[0005] With today's economic climate, there is increasing pressure to reduce costs in all areas of a company's operations. This takes the form of a requirement for all areas of operation to be more efficient. In this instance, parts operations may be more efficient by reducing inventory on hand and by streamlining the parts procurement and delivery operations. By more efficiently moving parts to warehouses, inventories may be reduced, and thus costs may be reduced.

SUMMARY OF THE INVENTION

[0006] The method for improving efficiency of delivering parts to plural parts warehouses includes employing one or more hubs for receiving the parts from the suppliers and then distributing them to the individual parts warehouses. Because the parts warehouses have little space for segregating incoming parts, it is beneficial for the segregating or sorting process to take place at the hub. This segregation of the parts arriving at the hub from the supplier is an activity that the hub is designed to do and the people that perform these segregating functions are specialists at performing that job.

[0007] A hub used in this method will generally include a main stocking area, a cross-dock, and an office area. The main stocking area generally consists of shelves where many different parts are stocked for delivery to the parts warehouses, as necessary. The cross-dock is a type of loading area having a receiving side and a shipping side, generally opposite the receiving side. The theory of a cross-dock is that parts are received and then shipped out without ever being stocked into the main stocking area of the hub. More specifically, a cross-dock is a facility in which parts from multiple suppliers are received on the receiving side and are stored for a short time, usually less than a day, before they are segregated and shipped out the other side of the cross-dock to multiple parts warehouses. In the segregation process, for example, parts from a single supplier are segregated and packed into crates destined for individual parts warehouses.

[0008] In this context, a mixing center is a variation of the cross-dock system. In a hub with a mixing center, parts are received from the supplier and are segregated according to each parts warehouse to which they are destined. Also parts are segregated again and packed into crates which are labeled for a specific location at the destination parts warehouse. Also, parts received from the supplier may be stocked directly to the main stocking area of the hub and parts which have been stocked in the main stocking area of the hub may be shipped to a parts warehouse, as needed. Thus, there is a great deal more activity in the mixing center than just receiving on one side and shipping out on the other.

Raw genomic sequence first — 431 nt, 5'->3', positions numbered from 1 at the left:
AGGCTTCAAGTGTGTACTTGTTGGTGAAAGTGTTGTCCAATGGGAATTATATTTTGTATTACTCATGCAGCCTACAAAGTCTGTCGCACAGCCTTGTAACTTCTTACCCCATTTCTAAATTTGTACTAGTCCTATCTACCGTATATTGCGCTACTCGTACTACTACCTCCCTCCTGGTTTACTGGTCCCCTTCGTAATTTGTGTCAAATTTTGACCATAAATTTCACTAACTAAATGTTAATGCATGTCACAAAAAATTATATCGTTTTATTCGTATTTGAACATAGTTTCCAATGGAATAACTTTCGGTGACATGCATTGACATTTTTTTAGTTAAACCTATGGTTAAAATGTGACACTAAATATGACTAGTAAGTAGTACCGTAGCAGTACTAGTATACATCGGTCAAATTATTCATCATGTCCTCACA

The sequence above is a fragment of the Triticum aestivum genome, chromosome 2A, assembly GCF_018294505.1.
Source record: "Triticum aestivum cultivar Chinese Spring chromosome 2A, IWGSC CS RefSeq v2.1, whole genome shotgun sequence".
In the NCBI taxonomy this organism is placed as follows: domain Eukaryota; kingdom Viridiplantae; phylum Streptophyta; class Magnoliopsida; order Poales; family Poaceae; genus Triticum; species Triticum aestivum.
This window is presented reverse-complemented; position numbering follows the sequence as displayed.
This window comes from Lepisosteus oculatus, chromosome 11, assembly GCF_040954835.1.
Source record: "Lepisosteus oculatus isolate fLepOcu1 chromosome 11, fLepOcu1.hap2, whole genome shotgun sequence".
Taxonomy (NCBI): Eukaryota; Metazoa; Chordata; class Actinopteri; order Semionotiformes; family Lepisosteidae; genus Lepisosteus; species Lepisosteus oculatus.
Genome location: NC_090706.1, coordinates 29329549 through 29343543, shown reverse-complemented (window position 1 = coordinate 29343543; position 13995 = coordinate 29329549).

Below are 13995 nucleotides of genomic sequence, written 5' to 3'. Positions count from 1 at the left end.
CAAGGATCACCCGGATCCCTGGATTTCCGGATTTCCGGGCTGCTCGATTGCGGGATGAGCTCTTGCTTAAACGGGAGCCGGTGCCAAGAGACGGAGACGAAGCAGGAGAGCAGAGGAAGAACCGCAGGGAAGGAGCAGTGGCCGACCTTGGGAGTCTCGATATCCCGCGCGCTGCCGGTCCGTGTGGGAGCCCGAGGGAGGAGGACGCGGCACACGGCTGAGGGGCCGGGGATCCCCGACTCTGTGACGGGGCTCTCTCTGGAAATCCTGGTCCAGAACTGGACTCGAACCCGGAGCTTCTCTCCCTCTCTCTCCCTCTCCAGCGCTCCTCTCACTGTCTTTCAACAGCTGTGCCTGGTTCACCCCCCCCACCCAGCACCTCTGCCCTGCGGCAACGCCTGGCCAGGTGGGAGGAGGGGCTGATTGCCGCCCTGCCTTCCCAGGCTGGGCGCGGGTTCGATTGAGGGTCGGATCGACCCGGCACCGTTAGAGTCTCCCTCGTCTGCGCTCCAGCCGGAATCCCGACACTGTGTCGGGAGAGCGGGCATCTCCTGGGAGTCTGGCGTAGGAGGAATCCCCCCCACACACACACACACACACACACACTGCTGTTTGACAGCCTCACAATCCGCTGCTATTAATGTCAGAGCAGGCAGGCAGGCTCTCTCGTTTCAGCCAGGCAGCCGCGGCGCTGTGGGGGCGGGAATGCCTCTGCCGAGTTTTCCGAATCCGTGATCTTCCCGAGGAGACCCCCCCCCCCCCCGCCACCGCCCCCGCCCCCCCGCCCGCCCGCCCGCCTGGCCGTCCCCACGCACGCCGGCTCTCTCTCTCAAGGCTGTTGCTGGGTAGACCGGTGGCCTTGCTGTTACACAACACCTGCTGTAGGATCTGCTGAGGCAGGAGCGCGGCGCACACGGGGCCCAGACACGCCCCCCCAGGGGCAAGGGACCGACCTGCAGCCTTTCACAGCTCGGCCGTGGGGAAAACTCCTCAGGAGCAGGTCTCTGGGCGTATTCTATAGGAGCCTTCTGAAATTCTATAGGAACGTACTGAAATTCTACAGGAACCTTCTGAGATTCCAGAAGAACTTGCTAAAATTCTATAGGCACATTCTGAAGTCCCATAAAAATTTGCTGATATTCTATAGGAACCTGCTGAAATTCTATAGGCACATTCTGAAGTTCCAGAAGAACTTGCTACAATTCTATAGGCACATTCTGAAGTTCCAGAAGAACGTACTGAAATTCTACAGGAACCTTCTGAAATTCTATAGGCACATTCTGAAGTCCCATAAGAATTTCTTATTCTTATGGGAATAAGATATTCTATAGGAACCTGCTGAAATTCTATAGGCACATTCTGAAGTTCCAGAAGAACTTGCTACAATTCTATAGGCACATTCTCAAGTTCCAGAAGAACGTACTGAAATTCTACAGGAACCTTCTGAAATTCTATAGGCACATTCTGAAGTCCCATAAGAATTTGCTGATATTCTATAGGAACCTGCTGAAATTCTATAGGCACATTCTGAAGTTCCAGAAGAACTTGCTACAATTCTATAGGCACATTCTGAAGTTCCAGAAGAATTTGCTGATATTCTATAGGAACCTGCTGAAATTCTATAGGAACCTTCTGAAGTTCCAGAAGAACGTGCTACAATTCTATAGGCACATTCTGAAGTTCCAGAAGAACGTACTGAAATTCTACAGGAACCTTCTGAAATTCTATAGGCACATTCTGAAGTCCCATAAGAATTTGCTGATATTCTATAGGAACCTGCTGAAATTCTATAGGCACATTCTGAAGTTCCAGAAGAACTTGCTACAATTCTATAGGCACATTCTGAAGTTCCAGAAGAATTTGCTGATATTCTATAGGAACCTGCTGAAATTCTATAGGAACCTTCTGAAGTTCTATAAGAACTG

[0009] A deployment ticket is generated at the hub before the part arrives at the hub. The deployment ticket includes information describing the individual part or group of parts (such as multiple parts packaged together. The deployment ticket also includes the location where the part is to be stocked. This location includes the row/aisle where the part is to be stocked, and may also include the specific location within that row/aisle.

[0010] When the parts from the supplier are off loaded on the receiving side of the mixing center, the appropriate deployment ticket is attached to the received parts. The parts are then segregated into areas representing different parts warehouses, and then segregated into different specific locations within that warehouse. The segregated parts are then packed into a crate having a label with the specific location within a specific parts warehouse to which the parts are to be delivered. The individual crates are then loaded onto a truck or other form of transportation bound for the specific warehouse indicated on the crate label. Once the crate arrives at the designated parts warehouse, the crates are off loaded and each crate, designated for a certain row/aisle indicated on the deployment ticket, is then taken to the specified row/aisle and unloaded, without the need for segregating the parts into individual row/aisle designations at the part warehouse.

BRIEF DESCRIPTION OF THE DRAWINGS

[0011] FIG. 1 is a general description of the flow of auto parts from the supplier to the customer, in accordance with this method. The parts are first shipped from the suppliers to the hub, then to the parts warehouses, then to the dealers and ultimately to the end customer.

[0012] FIG. 2 is a flow chart representing the flow of the parts from the supplier to the parts warehouse.

[0013] FIG. 3 illustrates the supply chain with two hubs, multiple suppliers and multiple parts parts warehouses.

[0014] FIG. 4 illustrates a cross-docking set up with a Mixing Center.

[0015] FIG. 5 is an illustration of the prior art where the parts are segregated at the parts warehouses;

[0016] FIG. 6 is an example of a deployment ticket;

[0017] FIG. 7 is an illustration of the movements of parts from the supplier to the parts warehouse; and

[0018] FIG. 8 is a schematic diagram illustrating different method of segregation by the customized packing teams.

DETAILED DESCRIPTION OF THE INVENTION